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  • A Rabbi Takes On the Fiscal Cliff

    Posted on December 27th, 2012 Special Contributor No comments
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    Rabbi Elizabeth Wood and other faith leaders take their concern to the White House

    The week after Thanksgiving, I was blessed with the most wonderful opportunity.  I received a call from the Executive Director of Queens Congregations United for Action (QCUA), the faith-based community organizing group that I work with here in New York.  The Nathan Cummings Foundation was organizing a trip down to Washington, D.C. with several different community and socially focused organizations to talk to senior White House officials about the looming fiscal cliff and he wanted me to participate and help represent QCUA that day.  I was beyond stunned.  But I jumped at the opportunity to be able to help represent my community and to serve as a delegate for the state of New York on such an important issue.

    The day did not disappoint.  We began at 5:30 in the morning as we boarded a bus bound for D.C.  Along with other folks from QCUA (two baptist bishops, a monseigneur, a reverend, a pastor, and various others), I met all of the other participants from New York.  They ranged from people in the arts like the Foundry Theater, Arts and Democracy, and Urban Bush Women to Jewish social justice organizations like Uri L’tzedek, Bend the Arc, and Jews for Racial & Economic Justice.  I was able to connect with Lila Foldes, the co-director of Just Congregations, as well as Rabbi Jill Jacobs from Rabbis for Human Rights and Nigel Savage from Hazon.

    When we first arrived in Washington, we took a tour of the White House.  Normally, one is not allowed to photograph inside the White House, but because everything was decorated for Christmas, we were granted permission to snap as many photos as we liked. It was truly magical to see all of the rooms brightly lit and decorated accordingly.  While we were touring the rooms, a local youth gospel choir began singing carols in the main open lobby.  Their joyous sound filled the rooms and halls as we explored the diversity and the history of one of the most beautiful and notable houses in America.

    Author: Rabbi Elizabeth Wood

    After the tour, we were escorted to the AFL-CIO building for lunch. The American Federation of Labor and Congress of Industrial Organizations is a national trade union center and the largest federation of unions in the United States. While we were there, we learned the background on the issues related to the fiscal cliff and how the results could affect our community in the coming years. It was eye-opening to understand these issues on a deeper level, to be briefed on possible outcomes, and to prepare ourselves to think about ways in which these issues could be solved.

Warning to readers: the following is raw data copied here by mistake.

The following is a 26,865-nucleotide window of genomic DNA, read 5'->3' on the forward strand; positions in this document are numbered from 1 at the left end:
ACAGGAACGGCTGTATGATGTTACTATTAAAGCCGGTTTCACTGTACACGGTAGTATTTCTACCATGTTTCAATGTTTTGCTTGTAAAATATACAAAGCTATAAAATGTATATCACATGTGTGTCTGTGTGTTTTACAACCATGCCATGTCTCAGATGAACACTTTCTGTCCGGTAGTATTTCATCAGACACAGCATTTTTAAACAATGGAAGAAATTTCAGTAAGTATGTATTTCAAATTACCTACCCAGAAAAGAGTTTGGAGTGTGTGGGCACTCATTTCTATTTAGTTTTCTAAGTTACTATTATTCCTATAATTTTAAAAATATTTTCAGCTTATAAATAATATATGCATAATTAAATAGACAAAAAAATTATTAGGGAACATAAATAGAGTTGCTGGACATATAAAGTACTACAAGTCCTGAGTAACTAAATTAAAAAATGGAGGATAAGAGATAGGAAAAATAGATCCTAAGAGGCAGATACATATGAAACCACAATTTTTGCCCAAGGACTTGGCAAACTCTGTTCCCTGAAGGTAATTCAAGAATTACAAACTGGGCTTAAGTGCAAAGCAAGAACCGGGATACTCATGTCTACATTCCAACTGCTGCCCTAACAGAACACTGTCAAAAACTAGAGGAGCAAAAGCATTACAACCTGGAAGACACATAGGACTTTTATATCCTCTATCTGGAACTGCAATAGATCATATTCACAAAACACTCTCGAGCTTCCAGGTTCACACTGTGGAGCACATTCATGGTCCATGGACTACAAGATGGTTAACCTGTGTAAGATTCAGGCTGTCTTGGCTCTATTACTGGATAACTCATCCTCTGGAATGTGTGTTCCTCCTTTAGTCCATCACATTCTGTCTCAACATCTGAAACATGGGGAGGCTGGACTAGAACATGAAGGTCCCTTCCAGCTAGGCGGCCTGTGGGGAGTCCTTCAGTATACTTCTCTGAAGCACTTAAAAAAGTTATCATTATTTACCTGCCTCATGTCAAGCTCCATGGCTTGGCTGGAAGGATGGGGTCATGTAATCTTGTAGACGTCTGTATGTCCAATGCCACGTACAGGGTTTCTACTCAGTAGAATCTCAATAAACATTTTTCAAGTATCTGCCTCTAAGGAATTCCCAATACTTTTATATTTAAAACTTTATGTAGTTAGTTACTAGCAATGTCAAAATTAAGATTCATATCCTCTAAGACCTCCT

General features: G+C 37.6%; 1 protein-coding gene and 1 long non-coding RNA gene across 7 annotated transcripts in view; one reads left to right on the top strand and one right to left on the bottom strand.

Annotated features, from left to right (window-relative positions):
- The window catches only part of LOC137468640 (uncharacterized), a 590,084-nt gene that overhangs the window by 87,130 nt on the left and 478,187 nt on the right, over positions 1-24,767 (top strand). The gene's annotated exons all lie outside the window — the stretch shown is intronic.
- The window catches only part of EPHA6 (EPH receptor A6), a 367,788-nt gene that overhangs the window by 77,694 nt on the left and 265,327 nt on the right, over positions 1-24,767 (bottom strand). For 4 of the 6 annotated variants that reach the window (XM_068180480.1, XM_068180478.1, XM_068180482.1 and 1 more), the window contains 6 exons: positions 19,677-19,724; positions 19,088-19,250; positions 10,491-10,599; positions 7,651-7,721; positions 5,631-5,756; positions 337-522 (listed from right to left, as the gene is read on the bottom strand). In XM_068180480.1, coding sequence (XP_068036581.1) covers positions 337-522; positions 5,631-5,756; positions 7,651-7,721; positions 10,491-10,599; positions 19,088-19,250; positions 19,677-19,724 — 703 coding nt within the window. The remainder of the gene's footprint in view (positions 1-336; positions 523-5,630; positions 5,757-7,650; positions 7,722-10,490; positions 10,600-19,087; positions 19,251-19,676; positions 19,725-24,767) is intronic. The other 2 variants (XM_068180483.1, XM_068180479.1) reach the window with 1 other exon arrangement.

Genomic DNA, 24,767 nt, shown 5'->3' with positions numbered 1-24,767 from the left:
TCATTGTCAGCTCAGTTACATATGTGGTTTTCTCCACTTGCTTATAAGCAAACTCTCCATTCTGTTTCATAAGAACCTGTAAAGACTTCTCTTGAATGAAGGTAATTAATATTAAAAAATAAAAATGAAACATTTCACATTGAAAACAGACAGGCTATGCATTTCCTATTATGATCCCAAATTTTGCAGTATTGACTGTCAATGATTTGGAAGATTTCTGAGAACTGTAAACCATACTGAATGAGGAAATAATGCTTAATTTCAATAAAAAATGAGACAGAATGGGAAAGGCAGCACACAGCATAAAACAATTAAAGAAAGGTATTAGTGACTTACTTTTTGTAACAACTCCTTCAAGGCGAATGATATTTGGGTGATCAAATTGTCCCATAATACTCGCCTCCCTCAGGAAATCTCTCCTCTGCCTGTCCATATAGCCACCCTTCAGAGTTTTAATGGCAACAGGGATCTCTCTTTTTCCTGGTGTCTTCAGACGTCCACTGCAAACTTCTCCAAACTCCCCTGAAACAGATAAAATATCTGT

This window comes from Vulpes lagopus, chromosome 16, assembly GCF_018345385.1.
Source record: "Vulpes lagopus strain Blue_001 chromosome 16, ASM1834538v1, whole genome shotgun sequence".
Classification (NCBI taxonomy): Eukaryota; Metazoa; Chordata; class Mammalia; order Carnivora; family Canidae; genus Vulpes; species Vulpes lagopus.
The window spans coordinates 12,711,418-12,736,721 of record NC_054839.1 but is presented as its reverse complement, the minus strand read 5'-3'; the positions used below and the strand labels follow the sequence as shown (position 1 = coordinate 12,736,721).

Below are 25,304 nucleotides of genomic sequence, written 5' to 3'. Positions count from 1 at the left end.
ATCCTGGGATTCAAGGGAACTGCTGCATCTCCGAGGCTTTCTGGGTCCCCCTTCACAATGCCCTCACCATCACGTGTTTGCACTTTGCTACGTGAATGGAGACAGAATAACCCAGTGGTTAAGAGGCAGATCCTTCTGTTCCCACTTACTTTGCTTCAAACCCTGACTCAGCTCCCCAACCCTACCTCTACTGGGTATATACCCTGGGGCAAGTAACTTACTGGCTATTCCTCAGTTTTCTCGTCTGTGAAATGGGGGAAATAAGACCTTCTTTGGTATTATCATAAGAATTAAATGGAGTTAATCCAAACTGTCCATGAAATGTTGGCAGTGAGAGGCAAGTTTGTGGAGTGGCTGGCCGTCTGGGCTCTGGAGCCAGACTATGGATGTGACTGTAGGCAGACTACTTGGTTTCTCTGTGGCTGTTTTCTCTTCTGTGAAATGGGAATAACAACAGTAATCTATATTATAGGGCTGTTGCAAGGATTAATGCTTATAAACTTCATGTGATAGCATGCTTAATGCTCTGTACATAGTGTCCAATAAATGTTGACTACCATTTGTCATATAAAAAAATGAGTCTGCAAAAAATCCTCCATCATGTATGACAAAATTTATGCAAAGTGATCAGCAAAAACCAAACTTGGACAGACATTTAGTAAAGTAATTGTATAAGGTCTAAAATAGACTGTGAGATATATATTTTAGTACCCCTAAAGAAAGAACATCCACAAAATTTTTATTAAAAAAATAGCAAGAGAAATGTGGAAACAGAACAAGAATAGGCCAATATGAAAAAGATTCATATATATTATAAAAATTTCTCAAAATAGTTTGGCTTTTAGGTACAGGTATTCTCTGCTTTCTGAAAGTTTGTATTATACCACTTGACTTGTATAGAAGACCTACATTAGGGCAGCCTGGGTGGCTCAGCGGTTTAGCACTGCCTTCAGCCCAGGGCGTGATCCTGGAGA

After lunch, we spent the majority of the afternoon at the EEOB – the Eisenhower Executive Office Building, where the majority of decisions get made in D.C. (outside of the Oval office and Capitol Hill, of course). There, we met with Valerie Jarrett, Senior Advisor to the President and Michael Strautmanis, Deputy Assistant to the President.  We also met with Jon Carson, the Director of Public Engagement for the White House.  We shared ideas all afternoon on challenges within our communities and ways to overcome obstacles.  We also shared possible ideas and solutions regarding the financial crisis that is looming over our nation.  It was incredibly gratifying to see so many organizations and so many people who are focused and determined to help hard working families and individuals survive and succeed in this world.  While we didn’t come to any major solutions that day, we managed to get our voices heard and to represent our communities to people in the government.  And they really listened.

    My group slipped out a little early to go take a private meeting with our local congressman, Gregory Meeks.  After the devastation from hurricane Sandy a few months ago, we were eager to see what progress had been made and to lobby for more work to be done.  Even now, there are still people without power and heat and we seized the opportunity to make our voices heard even louder than before. All in all, it was a productive day.

     

    But more than that, it was an important day.  At the end of it all, I found myself exhausted but buzzing with excitement.  I realized that while many of my days are important, I could tangibly feel the difference I made for my community and my country.  Social action and social justice have ALWAYS been important to me.  As a rabbi, it guides so much of the work I do in my community.  But as a citizen, I don’t often get the chance to do the kind of work that I did or contribute to the politics of our nation as I was blessed to do, that day. My voice was heard.  And I spoke up – for you, for me, and for everyone.   I couldn’t have asked for anything more.

     

    Baruch Atah Adonai, Eloheinu Melech Ha-olam, she’natan lanu hizdam’nut l’takein et ha-olam.

    Blessed are You, most glorious One, who has given us the opportunity to create harmony and repair our world.  Amen.

    This week’s post was contributed by Rabbi Elizabeth Wood of The Reform Temple of Forest Hills.

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